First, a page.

Safe Resection and Primary Anastomosis of Gangrenous Sigmoid Volvulu


Riogi B. MBChB, Odhiambo K. MBChB, MMed,

Kisii Level 5 Hospital, Kisii, Kenya.

Correspondence to: Dr Bahaty Riogi, P.O Box 13449-00100 Nairobi, Kenya, Email:




The management of sigmoid volvulus has remained a controversial issue to many surgeons. Rapid resection with colostomy fashioning has been done over time for gangrenous sigmoid volvulus. However, resection and primary anastomosis has also been described with less complications and a shorter hospital stay.



We conducted a prospective study to determine the outcome of resection and primary anastomosis of sigmoid volvulus in Kisii Level 5 Hospital



The causesofofmechanicalobstruction:weresigmoidvolvulus  30%, hernia 17.8%, adhesions 16.7%, faecal impaction 16.7%. Seventy five (75%) of the sigmoid volvulus was gangrenous and 85.2% of all the sigmoid volvulus was managed by resection and primary anastomosis. Complications seen after resection and primary anastomosis were anastomotic leak at 4.5%, resection and colostomy fashioning wound dehiscence (33.3%) and mortality (33.3%). The average hospital stay was 12.9 days after primary resection and anastomosis.



Resection and primary anastomosis in gangrenous sigmoid volvulus can be practised with few complications and a short hospital stay.

Surgeons in resource limited facilities can practice resection and primary anastomosis in the management of gangrenous sigmoid volvulus with good outcomes.


Sigmoid volvulus has been described over time and its management continues to evolve

(1). Resection and colostomy has been used in gangrenous sigmoid colon with resection and primary anastomosis being done on viable gut (2). However, resection and primary anastomosis has also been described in gangrenous gut with few complications (3).

This study focuses on the management of sigmoid volvulus in a resource limited facility in Kenya by resection and primary anastomosis and its outcomes in terms of hospital stay and complications.


Material and Methods

This prospective study included all patients admitted to the surgical ward with clinical and radiological features of intestinal obstruction in the twelve month period between 1st July 2009 and 30th June 2010. Patients who succumbed before surgical review and confirmation of the diagnosis were excluded.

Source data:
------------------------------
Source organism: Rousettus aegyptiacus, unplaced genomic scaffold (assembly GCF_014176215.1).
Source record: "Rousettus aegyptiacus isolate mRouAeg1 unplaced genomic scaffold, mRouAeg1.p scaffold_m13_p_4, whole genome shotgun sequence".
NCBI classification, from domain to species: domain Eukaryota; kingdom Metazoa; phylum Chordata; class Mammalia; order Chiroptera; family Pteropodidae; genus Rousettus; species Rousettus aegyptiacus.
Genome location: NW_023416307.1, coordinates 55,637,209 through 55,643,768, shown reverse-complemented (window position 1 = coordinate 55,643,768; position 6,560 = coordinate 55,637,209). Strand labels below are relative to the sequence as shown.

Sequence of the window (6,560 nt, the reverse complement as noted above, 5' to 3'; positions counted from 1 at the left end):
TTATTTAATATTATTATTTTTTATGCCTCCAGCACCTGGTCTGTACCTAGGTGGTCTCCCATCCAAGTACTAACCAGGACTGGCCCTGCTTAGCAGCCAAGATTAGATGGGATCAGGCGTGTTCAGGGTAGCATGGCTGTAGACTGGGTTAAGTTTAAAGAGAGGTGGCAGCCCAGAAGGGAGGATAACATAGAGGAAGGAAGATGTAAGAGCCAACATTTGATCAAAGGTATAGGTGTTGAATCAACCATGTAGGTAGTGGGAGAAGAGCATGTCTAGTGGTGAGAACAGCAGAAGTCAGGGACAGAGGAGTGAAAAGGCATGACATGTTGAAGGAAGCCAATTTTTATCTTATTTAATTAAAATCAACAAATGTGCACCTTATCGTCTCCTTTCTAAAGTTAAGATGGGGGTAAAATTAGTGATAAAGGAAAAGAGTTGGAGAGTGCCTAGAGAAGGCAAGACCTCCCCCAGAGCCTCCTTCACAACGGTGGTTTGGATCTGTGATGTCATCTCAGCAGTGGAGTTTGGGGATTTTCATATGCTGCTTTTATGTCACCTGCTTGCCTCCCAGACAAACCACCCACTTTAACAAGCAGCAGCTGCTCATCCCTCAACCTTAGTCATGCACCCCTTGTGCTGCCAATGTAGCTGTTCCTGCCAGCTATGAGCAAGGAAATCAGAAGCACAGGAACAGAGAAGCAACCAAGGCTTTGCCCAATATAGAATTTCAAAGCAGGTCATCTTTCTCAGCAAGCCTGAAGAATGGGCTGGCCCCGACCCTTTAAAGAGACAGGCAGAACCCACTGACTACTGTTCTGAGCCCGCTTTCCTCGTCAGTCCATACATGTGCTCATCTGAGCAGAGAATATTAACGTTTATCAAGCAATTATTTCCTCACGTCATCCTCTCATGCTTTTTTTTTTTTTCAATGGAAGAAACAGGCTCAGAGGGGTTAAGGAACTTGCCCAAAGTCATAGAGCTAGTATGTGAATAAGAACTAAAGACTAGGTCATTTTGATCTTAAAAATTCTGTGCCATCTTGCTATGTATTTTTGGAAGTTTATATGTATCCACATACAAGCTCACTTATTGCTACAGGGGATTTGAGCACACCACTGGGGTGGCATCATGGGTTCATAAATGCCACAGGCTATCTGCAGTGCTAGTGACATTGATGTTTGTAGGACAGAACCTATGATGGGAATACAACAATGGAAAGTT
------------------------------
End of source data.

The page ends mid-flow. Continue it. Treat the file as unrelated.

The patients were managed using intravenous fluids, ‘nil per oral’ and a nasogastric tube for gastric decompression. The patients were scheduled for emergency laparotomy within six hours of admission and those with intra-operative diagnosis of sigmoid volvulus were followed up post-operatively. The surgeries were performe by a surgeon or a medical officer in surgical department under supervision.


Kisii level 5 Hospital is a government facility in Kisii County in the rural parts western Kenya. It serves as a referral facility and an apex of emergency surgical care for South Nyanza and parts of Rift Valley Province.


Resection andandcolostostomyfashioningfashioningwas donewas performedonveysickonpatientsverysickandpatiecolontswithandheavycolonfaecalwith heavyloading.faecalResectionloadingand.Resectionprimary andanastoprimaryosis anastomosiswasperformedwas performonpatientsdon whopatientswerewhostablewere. stableAnastomosis.Anastomosiswas donewasdoine intwotwolayers using absorbable sutures.


A case of intestinal obstruction was considered as failure to pass stool with associated abdominal pain, distention and vomiting. A plain radiograph was taken to confirm the diagnosis. Burst abdomen was defined as omentum or viscera seen through the wound. Anastomotic leak was defined as the presence of faecal fistula or anastomotic breakdown at laparotomy following peritonitis. Wound infection was defined as pus draining spontaneously or requiring drainage. Duration of hospital stay was determined by the length of hospital stay from the day of admission till the day the patient was discharged from the surgical department. Mortality was defined as death occurring within the hospital during the admission. Data was entered into Microsoft excel and analysed and results presented in charts, graphs and tables for discussion.




Ninety patients (90) were diagnosed to have intestinal obstruction and were eligible for the study.

The causes of intestinal obstruction are shown inTablethe 1. table below (Table 1)

Click to view table 1


The sex distribution for intestinal obstruction was females 18 (20%) and 72 (80%) males whereas for sigmoid volvulus 26 males (96.3%) and 1 female (3.7%).



The age, monthly distributions and surgical procedures are shown in the table below;


Click to view table 2


20 cases (74.1%) of sigmoid volvulus were reported as gangrenous and 7 cases (25.9%) were viable intra-operatively.



11 cases of sigmoid volvulus were compound in nature and 16 were simple.


There was one1anastomoticleak followingowing resection and primaryary anastomosis, one1 burst abdomen and one1mortalityfollowing resection and colostomy fashioning.


The average hospital stay was 12.9days following resection and primary anastomosis and 14.5 days after resection and colostomy fashioning.



Sigmoid volvulus is the commonest cause of mechanical intestinal obstruction in Kisii Level 5 Hospital at 30%. This is similar to Eritrea where sigmoid volvulus accounted for 37.6% of all acute intestinal obstruction and 20-54% in high incidence areas (4, 5). Sigmoid volvulus has a male predominance as seen in studies in Africa and the developed countries (6, 7).


 The low incidence in women is thought to be due to the capacious pelvis and the lax abdominal wall that allows spontaneous untwisting of the sigmoid colon (8). Majority of patients were admitted between July and September with a peak in August which is the harvest season in Kisii region. Its postulated that